Joe Schultz (outfielder)
|Born: July 24, 1893|
|Died: April 13, 1941 (aged 47)|
Columbia, South Carolina
|September 28, 1912, for the Boston Braves|
|Last MLB appearance|
|October 4, 1925, for the Cincinnati Reds|
|Runs batted in||249|
Joseph Charles Schultz Sr. (July 24, 1893 – April 13, 1941), nicknamed "Germany", was an American professional baseball outfielder in Major League Baseball from 1912 to 1925. He played for the Boston Braves, Brooklyn Robins, Chicago Cubs, Pittsburgh Pirates, St. Louis Cardinals, Philadelphia Phillies, and Cincinnati Reds.
Born in Pittsburgh, Pennsylvania, he was the father of former MLB catcher, coach and manager Joe Schultz, and a cousin of Frank Lobert and Hans Lobert. During his career, Schultz Sr. played for seven of the eight existing National League clubs, with the exception of the New York Giants. A 5 ft 11 in (1.80 m), 172 lb (78 kg) right-handed batter and thrower, he hit .285 with 558 hits and 15 home runs in 1,959 major league games. In his finest season, 1921 for the St. Louis Cardinals, he appeared in 112 games, garnered 108 hits and batted .314 with four home runs and 64 runs batted in.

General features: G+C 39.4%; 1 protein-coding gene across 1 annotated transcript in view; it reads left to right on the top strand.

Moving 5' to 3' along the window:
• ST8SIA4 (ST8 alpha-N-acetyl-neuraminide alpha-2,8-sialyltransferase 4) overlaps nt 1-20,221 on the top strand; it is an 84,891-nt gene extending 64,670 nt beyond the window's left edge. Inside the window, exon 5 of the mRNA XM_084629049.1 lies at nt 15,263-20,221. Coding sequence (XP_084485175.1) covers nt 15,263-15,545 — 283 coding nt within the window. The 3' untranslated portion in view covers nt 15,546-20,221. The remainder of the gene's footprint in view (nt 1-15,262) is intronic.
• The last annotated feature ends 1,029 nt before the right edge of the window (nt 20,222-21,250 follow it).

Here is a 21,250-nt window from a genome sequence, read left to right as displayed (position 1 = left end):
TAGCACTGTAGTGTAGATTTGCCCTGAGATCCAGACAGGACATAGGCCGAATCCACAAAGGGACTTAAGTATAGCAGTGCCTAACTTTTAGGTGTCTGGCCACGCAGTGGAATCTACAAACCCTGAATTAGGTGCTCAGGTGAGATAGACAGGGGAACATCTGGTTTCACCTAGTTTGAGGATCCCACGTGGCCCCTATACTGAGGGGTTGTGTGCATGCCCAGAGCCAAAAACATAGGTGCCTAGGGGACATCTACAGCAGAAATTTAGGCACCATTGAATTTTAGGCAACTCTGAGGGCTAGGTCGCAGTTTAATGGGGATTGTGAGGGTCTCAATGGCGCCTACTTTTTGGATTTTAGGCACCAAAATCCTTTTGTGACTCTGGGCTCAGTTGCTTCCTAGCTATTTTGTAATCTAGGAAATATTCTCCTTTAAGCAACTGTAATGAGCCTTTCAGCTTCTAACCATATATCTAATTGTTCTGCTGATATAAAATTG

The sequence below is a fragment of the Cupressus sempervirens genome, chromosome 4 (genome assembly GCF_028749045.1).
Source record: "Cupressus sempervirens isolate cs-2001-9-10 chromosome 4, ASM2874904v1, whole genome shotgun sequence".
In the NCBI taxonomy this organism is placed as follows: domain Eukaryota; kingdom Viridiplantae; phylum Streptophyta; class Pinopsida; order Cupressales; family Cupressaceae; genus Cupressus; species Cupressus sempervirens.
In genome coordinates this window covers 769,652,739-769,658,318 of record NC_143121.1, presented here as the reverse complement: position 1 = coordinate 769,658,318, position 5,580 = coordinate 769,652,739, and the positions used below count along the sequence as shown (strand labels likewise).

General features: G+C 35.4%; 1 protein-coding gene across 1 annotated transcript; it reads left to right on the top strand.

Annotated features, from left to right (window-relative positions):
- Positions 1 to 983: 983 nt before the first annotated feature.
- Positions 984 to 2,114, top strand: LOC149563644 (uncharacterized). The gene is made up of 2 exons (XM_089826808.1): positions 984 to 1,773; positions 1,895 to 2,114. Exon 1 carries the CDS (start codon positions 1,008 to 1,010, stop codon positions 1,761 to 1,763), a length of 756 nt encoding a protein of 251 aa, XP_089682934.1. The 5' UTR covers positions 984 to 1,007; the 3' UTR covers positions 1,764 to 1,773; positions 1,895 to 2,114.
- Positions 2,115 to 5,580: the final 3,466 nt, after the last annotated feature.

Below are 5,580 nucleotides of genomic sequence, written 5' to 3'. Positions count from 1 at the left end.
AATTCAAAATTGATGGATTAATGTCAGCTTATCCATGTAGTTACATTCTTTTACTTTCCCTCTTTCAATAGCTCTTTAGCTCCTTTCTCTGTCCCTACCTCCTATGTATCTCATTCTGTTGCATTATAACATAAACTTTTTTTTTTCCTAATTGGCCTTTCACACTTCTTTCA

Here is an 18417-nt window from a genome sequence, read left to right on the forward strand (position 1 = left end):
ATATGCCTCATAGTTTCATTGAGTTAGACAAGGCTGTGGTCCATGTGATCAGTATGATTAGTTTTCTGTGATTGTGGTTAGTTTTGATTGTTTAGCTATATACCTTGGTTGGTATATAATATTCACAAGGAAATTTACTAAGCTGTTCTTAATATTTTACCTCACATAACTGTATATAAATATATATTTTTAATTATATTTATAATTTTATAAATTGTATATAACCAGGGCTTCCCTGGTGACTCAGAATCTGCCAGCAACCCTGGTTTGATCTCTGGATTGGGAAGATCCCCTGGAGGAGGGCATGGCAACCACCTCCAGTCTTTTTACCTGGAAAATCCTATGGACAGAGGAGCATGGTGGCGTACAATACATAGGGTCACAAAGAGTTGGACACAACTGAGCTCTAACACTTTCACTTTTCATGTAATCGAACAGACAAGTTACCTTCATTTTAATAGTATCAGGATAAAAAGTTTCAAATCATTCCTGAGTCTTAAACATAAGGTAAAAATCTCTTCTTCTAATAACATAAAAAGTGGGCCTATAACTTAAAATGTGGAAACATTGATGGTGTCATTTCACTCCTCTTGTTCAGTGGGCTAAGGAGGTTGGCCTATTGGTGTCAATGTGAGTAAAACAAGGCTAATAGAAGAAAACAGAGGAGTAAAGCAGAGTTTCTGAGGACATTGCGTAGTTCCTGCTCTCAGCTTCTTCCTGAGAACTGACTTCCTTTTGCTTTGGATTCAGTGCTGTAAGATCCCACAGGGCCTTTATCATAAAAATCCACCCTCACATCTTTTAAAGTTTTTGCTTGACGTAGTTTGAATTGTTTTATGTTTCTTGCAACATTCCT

After his playing career, Schultz became a manager in the far-flung Cardinals farm system. He led the 1931 Houston Buffaloes to 108 regular-season victories (in 159 games) and the Texas League championship.
In 1939, Schultz became the farm system director of the Pittsburgh Pirates. In April 1941, while he was en route to visit one of the Pittsburgh farm clubs in Moultrie, Georgia, Schultz was suddenly stricken with acute toxic hepatitis and died in Columbia, South Carolina, at the age of 47. His son, Joe Jr., a backup catcher for the Pirates, took the field in an exhibition match shortly before his father's death.
- Career statistics and player information from Baseball-Reference, or Baseball-Reference (Minors)
- The Dead Ball Era
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